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Actor Sir Ben Kingsley

From Gandhi to Sexy Beast, to filmmaker Georges Méliès in Hugo, acting great Sir Ben Kingsley is with us.

In this image released by Paramount Pictures, Asa Butterfield portrays Hugo Cabret, left, and Ben Kingsley plays Georges Méliès in a scene from "Hugo." (AP)

In this image released by Paramount Pictures, Asa Butterfield portrays Hugo Cabret, left, and Ben Kingsley plays Georges Méliès in a scene from "Hugo." (AP)

The great British actor Ben Kingsley – Sir Ben Kingsley – was born Krishna Bhanji in North Yorkshire, son of an Indian-descended doctor father and an actress and model English mother.  In an astonishing career on stage and screen, he has drawn on all that and much more.

To play Gandhi in his very first big screen role.  It won him an Oscar.  To play a hard-bitten Cockney criminal in Sexy Beast.  A haunted Iranian colonel in House of Sand and Fog.  A French film pioneer in Martin Scorcese’s Hugo.

This hour, On Point:  a conversation with stage and film great Ben Kingsley.

-Tom Ashbrook




Ben Kingsley, Academy Award and Golden Globe-winning actor, his latest film is “Hugo.”

From Tom’s Reading List

Huffington Post “It’s an apt time for Kingsley to launch his effort to return the movie industry to its storytelling roots, given that he stars in Martin Scorsese’s new 3D film “Hugo” as one of film’s original pioneers, Georges Méliès.”

Reuters “When he sits down, though, there’s nothing terribly stuffy or regal about the Oscar-winning actor who plays silent film pioneer Georges Melies in Martin Scorsese’s “Hugo.” Rather, Kingsley is affable, articulate and eager to talk about acting, storytelling and the director who, he says, sees everything on a movie set.”

The Daily MailThe shaven head and goatee are instantly familiar when Kingsley walks into the room, but despite his great fame nobody seems to know much about this intensely private 66-year-old. Not even his mother, as I am about to find out. For years he has deflected all personal enquiries, hiding behind his art, and that’s how he starts today.”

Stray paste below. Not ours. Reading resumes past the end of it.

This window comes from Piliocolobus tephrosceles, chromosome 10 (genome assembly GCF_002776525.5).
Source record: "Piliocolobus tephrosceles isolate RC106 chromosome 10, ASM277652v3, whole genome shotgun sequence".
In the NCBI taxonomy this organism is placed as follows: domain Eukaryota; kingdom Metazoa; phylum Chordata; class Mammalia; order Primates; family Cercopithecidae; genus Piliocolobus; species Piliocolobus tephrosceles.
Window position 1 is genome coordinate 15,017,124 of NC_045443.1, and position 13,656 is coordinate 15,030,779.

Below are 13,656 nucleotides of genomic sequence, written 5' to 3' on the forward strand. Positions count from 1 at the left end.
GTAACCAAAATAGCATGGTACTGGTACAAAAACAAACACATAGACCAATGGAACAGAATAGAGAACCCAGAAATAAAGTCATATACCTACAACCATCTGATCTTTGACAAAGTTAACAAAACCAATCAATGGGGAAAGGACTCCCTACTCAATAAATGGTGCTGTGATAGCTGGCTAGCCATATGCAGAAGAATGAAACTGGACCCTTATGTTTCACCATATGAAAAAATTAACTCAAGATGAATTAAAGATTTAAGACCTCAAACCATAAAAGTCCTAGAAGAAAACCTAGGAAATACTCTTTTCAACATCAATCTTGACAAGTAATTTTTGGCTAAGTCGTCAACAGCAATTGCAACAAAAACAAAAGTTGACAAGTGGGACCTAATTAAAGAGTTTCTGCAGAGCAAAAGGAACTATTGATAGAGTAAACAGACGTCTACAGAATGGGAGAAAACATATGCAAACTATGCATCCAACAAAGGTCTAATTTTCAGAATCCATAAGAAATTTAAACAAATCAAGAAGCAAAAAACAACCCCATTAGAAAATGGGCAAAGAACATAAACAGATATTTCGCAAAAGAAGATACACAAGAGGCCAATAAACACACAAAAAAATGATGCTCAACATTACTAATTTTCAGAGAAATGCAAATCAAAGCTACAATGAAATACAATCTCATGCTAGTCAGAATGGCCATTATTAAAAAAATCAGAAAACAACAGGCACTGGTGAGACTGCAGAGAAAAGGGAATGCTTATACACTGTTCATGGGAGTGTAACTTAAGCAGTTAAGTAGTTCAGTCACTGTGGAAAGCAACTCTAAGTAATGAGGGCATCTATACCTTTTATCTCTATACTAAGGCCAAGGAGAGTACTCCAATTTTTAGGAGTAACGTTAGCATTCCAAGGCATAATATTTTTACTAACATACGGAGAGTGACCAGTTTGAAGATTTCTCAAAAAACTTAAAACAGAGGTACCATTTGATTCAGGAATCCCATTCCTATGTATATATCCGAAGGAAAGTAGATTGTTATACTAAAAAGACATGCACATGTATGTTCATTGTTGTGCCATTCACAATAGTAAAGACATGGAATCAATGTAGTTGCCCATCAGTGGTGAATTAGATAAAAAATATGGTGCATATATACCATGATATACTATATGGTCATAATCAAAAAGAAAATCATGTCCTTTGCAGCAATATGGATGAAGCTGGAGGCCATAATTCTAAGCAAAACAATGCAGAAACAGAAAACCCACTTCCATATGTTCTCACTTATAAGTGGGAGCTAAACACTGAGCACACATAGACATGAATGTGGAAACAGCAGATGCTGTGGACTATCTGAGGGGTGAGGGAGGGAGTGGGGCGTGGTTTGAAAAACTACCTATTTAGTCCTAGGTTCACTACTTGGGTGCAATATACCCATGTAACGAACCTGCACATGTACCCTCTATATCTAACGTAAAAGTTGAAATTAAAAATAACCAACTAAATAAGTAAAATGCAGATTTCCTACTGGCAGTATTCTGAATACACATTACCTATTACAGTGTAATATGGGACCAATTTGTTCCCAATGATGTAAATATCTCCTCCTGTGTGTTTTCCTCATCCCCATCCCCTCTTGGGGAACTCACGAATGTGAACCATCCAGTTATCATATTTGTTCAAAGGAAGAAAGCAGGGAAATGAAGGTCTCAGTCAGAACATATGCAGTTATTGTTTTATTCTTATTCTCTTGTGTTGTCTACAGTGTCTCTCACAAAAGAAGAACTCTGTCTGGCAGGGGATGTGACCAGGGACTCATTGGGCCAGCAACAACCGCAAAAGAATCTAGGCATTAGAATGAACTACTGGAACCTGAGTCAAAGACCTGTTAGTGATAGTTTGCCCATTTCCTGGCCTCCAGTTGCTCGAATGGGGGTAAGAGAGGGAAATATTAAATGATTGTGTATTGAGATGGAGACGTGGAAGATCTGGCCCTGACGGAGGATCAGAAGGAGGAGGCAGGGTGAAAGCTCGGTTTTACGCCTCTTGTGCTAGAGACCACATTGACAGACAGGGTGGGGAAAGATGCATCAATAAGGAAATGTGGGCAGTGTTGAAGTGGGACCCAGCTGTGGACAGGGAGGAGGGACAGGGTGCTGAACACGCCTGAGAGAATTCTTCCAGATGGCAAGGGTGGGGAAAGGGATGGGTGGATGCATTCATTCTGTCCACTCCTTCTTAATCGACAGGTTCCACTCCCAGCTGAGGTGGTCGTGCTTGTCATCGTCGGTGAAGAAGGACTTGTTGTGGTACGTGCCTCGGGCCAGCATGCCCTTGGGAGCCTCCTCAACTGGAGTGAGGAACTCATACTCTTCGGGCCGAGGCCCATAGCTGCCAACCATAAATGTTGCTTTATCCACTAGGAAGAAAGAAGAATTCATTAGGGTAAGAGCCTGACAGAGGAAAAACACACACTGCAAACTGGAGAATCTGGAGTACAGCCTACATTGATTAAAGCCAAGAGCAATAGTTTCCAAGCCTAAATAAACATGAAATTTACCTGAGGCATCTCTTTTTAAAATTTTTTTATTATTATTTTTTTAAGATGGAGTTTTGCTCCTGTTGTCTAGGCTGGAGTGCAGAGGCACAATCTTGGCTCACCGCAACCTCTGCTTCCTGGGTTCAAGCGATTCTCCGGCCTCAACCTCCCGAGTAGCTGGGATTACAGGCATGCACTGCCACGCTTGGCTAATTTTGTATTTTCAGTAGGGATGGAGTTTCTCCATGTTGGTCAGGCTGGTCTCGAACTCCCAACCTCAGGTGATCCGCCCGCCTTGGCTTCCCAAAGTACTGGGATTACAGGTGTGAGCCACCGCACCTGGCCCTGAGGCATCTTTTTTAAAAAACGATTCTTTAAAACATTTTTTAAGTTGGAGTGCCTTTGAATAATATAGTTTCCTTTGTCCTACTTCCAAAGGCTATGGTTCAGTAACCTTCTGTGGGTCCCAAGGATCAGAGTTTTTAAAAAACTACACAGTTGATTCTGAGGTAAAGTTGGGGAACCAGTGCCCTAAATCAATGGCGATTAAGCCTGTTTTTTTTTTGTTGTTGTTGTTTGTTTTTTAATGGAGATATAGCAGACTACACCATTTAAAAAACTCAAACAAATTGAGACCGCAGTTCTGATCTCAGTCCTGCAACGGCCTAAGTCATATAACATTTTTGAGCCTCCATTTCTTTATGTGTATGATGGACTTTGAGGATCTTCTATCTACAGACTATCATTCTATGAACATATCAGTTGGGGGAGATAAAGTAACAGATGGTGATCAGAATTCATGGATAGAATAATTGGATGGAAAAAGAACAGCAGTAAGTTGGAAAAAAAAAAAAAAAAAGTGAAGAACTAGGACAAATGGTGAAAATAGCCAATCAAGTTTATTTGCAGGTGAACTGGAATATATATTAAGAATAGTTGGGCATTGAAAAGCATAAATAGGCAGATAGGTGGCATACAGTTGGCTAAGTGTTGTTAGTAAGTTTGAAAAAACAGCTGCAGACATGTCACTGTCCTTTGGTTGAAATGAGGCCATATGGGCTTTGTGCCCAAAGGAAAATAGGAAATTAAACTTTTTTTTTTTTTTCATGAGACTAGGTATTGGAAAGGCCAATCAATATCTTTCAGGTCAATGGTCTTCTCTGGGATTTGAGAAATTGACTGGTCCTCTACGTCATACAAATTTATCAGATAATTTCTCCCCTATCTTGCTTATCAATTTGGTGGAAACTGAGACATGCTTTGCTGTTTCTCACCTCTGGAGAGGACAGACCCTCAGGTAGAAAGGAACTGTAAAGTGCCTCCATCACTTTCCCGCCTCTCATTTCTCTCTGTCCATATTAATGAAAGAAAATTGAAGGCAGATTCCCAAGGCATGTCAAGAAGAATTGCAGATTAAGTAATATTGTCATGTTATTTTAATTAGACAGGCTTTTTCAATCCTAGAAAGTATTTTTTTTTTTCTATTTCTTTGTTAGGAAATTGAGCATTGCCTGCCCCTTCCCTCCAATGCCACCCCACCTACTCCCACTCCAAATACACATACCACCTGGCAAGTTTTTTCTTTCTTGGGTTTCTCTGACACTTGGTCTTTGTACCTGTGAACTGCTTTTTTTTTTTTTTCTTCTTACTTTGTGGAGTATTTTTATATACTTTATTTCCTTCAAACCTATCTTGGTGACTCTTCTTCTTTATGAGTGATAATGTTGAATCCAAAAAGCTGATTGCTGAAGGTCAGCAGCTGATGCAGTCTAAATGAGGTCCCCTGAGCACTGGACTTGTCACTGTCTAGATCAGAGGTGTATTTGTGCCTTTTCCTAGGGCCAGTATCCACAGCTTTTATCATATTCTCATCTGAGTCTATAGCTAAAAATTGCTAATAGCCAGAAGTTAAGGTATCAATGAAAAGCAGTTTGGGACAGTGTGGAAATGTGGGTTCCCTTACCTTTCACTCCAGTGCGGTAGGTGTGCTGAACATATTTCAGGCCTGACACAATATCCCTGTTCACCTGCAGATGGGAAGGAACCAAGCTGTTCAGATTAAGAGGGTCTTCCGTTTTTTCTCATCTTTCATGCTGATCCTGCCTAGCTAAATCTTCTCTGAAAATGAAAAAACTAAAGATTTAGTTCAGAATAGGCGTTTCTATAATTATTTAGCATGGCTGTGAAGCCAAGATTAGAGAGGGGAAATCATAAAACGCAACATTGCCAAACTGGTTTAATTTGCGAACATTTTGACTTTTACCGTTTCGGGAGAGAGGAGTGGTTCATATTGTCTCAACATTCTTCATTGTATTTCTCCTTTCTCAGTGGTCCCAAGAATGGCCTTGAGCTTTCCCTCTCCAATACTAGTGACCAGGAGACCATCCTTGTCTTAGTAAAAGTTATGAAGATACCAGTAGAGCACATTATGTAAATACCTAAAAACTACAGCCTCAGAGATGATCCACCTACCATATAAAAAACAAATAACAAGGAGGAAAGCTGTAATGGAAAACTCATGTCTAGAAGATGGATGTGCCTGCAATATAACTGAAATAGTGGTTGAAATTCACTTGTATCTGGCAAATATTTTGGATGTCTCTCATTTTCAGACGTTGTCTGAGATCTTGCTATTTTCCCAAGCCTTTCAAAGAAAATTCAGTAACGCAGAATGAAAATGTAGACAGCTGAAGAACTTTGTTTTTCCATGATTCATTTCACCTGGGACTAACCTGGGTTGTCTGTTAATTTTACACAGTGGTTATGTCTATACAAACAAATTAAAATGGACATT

Video: Gandhi Trailer

Here’s the trailer from Kingsley’s 1982 film, Gandhi, an epic biography of the Indian lawyer who led a non-violent revolt against British rule. The film won eight Academy Awards, including Best Picture. Kingsley won Best Actor for his portrayal of Gandhi.

Video: Hugo Trailer

Here is a short video trailer of Ben Kingsley’s latest movie, Hugo.



The Thief” (from Hugo) Howard Shore
“Discovery Of India” (from Gandhi) Ravi Shankar
“Coeur Volant” (from Hugo) Howard Shore

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  • http://www.richardsnotes.org Richard

    Ben Kingsley is a genius, pure and simple. House of Sand and Fog stands out…

  • Tina

    Thank you, Sir Ben, for your wonderful Portrayals!  I would like to ask you about Britain’s actors and actresses compared to America’s.  The British actors I see on PBS, and occasionally in the movies, cover all age ranges and all levels of good to not-so-good looks; whereas, American actors and actresses are increasingly drop-dead gorgeous and within a slim age range, much slimmer for women.  I think the American fixation with good looks radically cuts down on the expressive and empathetic power of film and television drama. Do you agree?  Thank you!  

    Also, I chose the word “portrayals” rather than “performances” because you embody your characters!  

  • http://www.facebook.com/people/John-Bell/651257150 John Bell

    Hugo was wildly imaginative.  The design was superb & the acting and direction was fantastic.  The story not so.  Disappointing that the conflict was just a bruised ego. 

    • Edj

      Interesting take on the plot but I felt the conflict was more profound. So timely also, as so many people’s lives are so deeply affected as their jobs/careers/artistry disappear or are devalued.  The despair seen in the amazing closeups of the toy shop owner brought to the screen the tragic feelings felt by millions.  Kingsley nailed it for me.